And embrace the Harley buffs. Some of the biggest supporters of backroads over Interstates are motorcyclists. The same goes with the lovers of classic cars.
I don’t have any statistics to prove that we are growing other than the proliferation of pages and members on Facebook. Those in the tourism industry, who are trying to lure travelers to their small towns and less traveled states need to take note, though.
So the next time you’re at a party, or some other social gathering, proudly say, “I’m a bit of a highway buff.”
Spread the message:
Half the fun is getting there.

Stew Magnuson is the author of The Last American Highway: A Journey Through Time Down U.S. Route 83: The Dakotas, now available at in paperback, or Kindle eReaders. To learn how to order signed copies, message him at stewmag (a)

Monday, February 24, 2014

New Book Traces History of the Dakotas Along Highway 83

Award-winning author Stew Magnuson Feb. 24 released The Last American Highway: A Journey Through Time Down U.S. Route 83: The Dakotas, a nonfiction travel-history book that uncovers stories found along the road that bisects the states from north to south.
Descending 1,885 miles straight down the center of the United States from Westhope, North Dakota, to Brownsville, Texas, is U.S. 83, one of the oldest and longest of the federal highways that hasn’t been replaced by an Interstate.
Magnuson takes readers on a trip down the road and through the history of the Northern Great Plains. The famous and the forgotten are found in stories he discovers in the Dakotas.
Explorers Pierre de la Vérendrye, Lewis & Clark, Jedediah Smith, are all encountered along with Chief Spotted Tail of the Brulé Lakotas, TV sensation Lawrence Welk and rodeo superstar Casey Tibbs. Cold-blooded killers, homesteaders, ballplayers and rail barons from yesteryear meet today’s truckers, oil rig workers and ghost towns inhabitants as Magnuson launches his own Voyage of Discovery in a beat-up 1999 Mazda Protégé.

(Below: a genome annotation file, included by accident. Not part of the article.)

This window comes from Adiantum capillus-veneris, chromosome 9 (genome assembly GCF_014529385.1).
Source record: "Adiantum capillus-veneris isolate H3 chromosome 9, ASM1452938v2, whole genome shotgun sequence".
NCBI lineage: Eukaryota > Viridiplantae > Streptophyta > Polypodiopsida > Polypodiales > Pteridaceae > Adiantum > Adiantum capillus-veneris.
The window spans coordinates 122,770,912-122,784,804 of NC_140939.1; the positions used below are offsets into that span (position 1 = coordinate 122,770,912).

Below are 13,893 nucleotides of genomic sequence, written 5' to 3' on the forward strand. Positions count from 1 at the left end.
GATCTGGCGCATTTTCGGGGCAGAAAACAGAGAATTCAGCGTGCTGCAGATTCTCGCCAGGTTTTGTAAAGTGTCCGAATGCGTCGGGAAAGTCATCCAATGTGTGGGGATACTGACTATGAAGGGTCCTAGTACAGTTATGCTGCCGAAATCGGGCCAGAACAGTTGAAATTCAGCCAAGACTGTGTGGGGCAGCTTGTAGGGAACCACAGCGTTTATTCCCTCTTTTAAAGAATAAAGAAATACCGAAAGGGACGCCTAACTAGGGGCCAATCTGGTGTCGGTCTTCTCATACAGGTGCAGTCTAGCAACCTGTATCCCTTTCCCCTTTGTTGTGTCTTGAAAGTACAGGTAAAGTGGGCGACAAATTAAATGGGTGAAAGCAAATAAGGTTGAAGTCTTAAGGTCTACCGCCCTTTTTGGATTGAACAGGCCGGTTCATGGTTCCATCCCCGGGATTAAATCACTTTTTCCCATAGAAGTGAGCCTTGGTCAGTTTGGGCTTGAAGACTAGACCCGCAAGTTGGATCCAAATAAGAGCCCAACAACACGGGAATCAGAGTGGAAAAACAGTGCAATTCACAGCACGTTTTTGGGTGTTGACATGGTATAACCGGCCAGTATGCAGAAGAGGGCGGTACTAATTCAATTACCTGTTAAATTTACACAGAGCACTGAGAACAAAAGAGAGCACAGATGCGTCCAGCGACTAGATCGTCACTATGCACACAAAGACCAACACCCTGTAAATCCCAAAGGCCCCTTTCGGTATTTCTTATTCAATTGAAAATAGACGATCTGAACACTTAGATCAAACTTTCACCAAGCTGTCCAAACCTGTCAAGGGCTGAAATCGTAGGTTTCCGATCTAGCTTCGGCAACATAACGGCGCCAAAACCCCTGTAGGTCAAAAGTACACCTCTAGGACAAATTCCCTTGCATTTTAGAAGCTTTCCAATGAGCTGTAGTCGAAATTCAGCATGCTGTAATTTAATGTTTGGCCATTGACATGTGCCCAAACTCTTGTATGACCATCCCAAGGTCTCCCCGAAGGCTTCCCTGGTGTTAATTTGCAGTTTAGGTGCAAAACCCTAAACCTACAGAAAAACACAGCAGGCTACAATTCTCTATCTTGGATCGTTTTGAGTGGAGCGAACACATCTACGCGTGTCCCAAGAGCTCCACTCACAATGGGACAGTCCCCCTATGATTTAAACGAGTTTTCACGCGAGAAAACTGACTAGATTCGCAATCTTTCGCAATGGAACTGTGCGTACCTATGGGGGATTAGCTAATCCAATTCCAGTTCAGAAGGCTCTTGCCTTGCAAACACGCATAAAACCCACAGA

Timed for release during the states’ 125th anniversary year, The Last American Highway: A Journey Through Time Down U.S. Route 83: The Dakotas, is a love poem to the natural beauty of the prairie and the fascinating people—both past and present—found along the road.
Says Magnuson: “Highway 83 is itself interesting — and the scenery is beautiful — but the it was the people I met that made this a fascinating journey. Everyone and every town has a story to tell, I discovered.”
Magnuson will go on a book tour along Highway 83 from April 19 to 26.
Magnuson administers the Fans of U.S. Route 83 page on Facebook, which now has more than 1,000 members. He also writes the Highway 83 Chronicles blog. He also set up the U.S. Route 83 Travel page, which gives tips to those who are interested in taking a trip on the road.
Born and raised in Omaha, Nebraska, Stew Magnuson is the author of The Death of Raymond Yellow Thunder: And Other True Stories from the Nebraska-Pine Ridge Border Towns—Nebraska Center of the Book’s 2009 nonfiction book of the year, ForeWord Magazine’s bronze medal winner for regional nonfiction and finalist for the 2008 Great Plains Book of the Year. He also penned Wounded Knee 1973: Still Bleeding, an account of the controversial 2012 Dakota Conference at Augustana College, in Sioux Falls, S.D., where members of the American Indian Movement squared off against retired FBI agents.
The Last American Highway: A Journey Through Time Down U.S. Route 83: The Dakotas is available at in paperback and eBook formats. It is part one of his Highway 83 Chronicles. The Nebraska-Kansas and Oklahoma-Texas books will be released in 2015 and 2016 respectively.

To join the Fans of U.S. Route 83 group on Facebook, CLICK HERE. And check out the U.S. Route 83 Travel page at

 Stew Magnuson (stewmag (a) is the author of Wounded Knee 1973: Still Bleeding: The American Indian Movement, the FBI, and their Fight to Bury the Sins of the Past published by the Now & Then Reader. It is available as an eBook on Kindle, Nook, Kobo and iTunes. Buy it in paperback on Amazon or bookstores such as Plains Trading Company Booksellers, in Valentine, Neb., on Highway 83.